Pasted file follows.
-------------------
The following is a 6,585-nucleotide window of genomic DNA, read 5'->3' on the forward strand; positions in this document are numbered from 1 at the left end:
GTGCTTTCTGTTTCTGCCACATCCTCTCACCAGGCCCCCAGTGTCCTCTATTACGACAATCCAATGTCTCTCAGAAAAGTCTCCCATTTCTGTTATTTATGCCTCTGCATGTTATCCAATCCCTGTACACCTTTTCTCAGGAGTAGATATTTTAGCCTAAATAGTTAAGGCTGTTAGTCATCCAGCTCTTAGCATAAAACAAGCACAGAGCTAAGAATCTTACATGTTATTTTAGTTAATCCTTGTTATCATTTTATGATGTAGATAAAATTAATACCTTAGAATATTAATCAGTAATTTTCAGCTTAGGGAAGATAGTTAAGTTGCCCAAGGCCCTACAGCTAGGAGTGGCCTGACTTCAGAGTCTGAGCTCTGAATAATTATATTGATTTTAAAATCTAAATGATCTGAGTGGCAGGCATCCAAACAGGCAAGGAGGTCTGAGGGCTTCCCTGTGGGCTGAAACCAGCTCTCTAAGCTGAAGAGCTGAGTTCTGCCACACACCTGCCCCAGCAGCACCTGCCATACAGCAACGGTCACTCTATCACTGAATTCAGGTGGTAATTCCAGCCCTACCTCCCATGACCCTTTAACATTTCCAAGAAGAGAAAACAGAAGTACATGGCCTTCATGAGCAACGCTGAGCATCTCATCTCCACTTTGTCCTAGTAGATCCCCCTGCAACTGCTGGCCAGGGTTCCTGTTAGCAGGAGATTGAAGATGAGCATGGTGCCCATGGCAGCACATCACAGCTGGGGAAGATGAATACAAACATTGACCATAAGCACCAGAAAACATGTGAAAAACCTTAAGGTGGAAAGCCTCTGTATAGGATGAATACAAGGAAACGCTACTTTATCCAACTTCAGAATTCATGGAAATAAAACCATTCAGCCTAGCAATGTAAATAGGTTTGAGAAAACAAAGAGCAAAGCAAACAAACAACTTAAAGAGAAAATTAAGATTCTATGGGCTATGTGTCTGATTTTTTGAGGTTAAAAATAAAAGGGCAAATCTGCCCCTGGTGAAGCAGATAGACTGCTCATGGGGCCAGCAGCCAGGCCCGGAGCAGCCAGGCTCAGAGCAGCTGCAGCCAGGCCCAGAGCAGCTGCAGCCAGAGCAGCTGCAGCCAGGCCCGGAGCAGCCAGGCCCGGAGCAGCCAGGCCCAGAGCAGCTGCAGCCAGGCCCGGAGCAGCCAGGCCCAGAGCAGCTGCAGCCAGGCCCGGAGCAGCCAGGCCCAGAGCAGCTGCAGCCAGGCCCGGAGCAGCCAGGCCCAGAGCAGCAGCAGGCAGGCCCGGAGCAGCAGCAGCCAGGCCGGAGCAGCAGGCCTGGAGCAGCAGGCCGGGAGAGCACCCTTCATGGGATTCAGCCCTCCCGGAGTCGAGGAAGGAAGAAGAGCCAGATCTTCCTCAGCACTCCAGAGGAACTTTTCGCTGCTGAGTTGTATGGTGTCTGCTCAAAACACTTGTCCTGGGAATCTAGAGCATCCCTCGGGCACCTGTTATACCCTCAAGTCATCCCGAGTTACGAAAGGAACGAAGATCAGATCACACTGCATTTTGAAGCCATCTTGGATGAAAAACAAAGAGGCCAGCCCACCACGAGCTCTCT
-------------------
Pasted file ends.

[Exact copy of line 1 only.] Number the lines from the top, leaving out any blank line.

The following is a 6,585-nucleotide window of genomic DNA, read 5'->3' on the forward strand; positions in this document are numbered from 1 at the left end: